The Book of Clarence: Some Initial Thoughts

It’s late and I just got home from seeing The Book of Clarence in the theater and I have no intention of writing a thorough review. But, I did want to document some initial impressions while they’re still fresh on my mind. Fair warning: these are hot off the press and may contain “spoilers”.

1. The Book of Clarence is NOT About Jesus

Go back and read the title of the movie again. This is not the Book of Matthew, Mark, Luke, or John. This is a film about an “Everyman”. Clarence is meant to represent a regular person who could have lived at the time of Jesus in Jesus’s general vicinity. It’s a story about someone who is layered, flawed, but has great potential (like all of us!) It’s a story about doubt, faith, love, greed, regret, sibling rivalry, and growth as a person. This is not an evangelistic tract about how to become a follower of Jesus (but it also might make some more curious!) If you’re looking for a story centered around Jesus, read the Gospels, or watch The Chosen, or wait until Martin Scorsese comes out with his film on Jesus next year. This isn’t that movie.

2. The Book of Clarence Honors Jesus

I’ve seen a lot of comments decrying this film as blasphemous based solely on the trailers. But one shouldn’t judge a film by its trailers (even though I saw no blasphemy in the trailers either!) Now that I’ve seen the film—and I’m a pastor and a devout follower of Jesus—I can assure you The Book of Clarence isn’t blasphemous at all. If anything, the film goes out of its way to reverence Jesus. Jesus is depicted as the Son of God, divine, a miracle-worker, beloved by the people, a prophet, a threat to Rome, a defender of the defenseless, and the Messiah. It doesn’t get any less blasphemous than that!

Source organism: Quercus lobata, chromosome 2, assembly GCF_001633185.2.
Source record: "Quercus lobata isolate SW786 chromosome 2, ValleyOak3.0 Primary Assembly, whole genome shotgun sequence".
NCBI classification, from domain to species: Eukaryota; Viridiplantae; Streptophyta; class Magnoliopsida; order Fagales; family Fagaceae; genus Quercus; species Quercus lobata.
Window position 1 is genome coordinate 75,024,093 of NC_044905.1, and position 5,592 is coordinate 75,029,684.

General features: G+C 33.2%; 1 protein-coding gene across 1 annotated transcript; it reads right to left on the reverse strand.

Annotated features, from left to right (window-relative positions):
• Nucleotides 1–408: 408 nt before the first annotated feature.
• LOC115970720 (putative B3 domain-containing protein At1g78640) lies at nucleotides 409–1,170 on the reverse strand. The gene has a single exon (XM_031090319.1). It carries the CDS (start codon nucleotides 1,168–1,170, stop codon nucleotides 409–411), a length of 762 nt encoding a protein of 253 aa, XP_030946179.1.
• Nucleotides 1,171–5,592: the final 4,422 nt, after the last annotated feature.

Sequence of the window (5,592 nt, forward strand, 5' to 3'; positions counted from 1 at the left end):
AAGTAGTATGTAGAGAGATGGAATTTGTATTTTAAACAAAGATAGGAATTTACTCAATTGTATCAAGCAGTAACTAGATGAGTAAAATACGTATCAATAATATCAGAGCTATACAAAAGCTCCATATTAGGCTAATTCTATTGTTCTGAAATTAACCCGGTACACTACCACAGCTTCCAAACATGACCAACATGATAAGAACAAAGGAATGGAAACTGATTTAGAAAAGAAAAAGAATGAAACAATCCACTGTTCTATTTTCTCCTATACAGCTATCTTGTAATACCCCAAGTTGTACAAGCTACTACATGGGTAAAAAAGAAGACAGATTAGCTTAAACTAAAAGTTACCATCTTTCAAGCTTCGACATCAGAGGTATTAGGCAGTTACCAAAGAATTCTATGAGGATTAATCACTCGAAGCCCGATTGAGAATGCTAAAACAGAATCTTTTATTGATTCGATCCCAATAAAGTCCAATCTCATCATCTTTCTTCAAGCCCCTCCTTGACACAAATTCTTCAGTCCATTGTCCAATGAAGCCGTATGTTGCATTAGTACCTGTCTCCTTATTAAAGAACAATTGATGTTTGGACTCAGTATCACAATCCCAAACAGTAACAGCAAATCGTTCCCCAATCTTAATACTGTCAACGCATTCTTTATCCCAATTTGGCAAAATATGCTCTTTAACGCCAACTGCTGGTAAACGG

I can’t help but think the reason some people might be pre-judging this film as blasphemous is solely because the role of Jesus is played by a Black man. But if one has even a cursory understanding of the ancient Near Eastern cultural and historical context of the New Testament, they would know that it’s far more accurate for a person of African descent to play Jesus than a person of European descent. And there have already been way too many European Jesuses on film!

3. The Book of Clarence is Entertainment

In the middle of this film where people are walking around first-century Jerusalem in sandals and tunics there’s a fun dance sequence set to Nights Over Egypt by The Jones Girls. If that doesn’t signal to audiences that this film is meant to be entertaining, we aren’t paying attention. There are also many surrealist and absurdist elements throughout the film. People float in the air when they smoke “herbs”, lightbulbs appear over Clarence’s head when he has an idea, among other things. Again, this tells audiences: relax, this is fun. After all, this movie is a comedy people! So, if you’re looking for a somber, historical, dramatic depiction of first-century life in Judea-Palestine, this isn’t the film for you. But if you’re looking for an entertaining yet thought-provoking comedy set in New Testament times, then you will likely really enjoy this movie.

4. The Book of Clarence Has a Lot of Heart

While there were several distracting plot holes, overall I found the film really touching. It likely won’t earn LaKeith Stanfield an Oscar, but I thought he did a very good job. His performance was heart-felt and, at times, really moving. He wrestles with a full range of human emotions and experiences, from unrequited love, to the need for recognition, to compassion for the oppressed. And ultimately, he doesn’t become some perfect person; he simply grows as a person (which is one of the main themes of the film). I really liked Clarence’s relationship with his mother. I really liked the way the film depicted racism. And I really liked how the film depicted John the Baptizer and Jesus’s disciples. Is the film perfect? Of course not! But no film is.

Go see The Book of Clarence!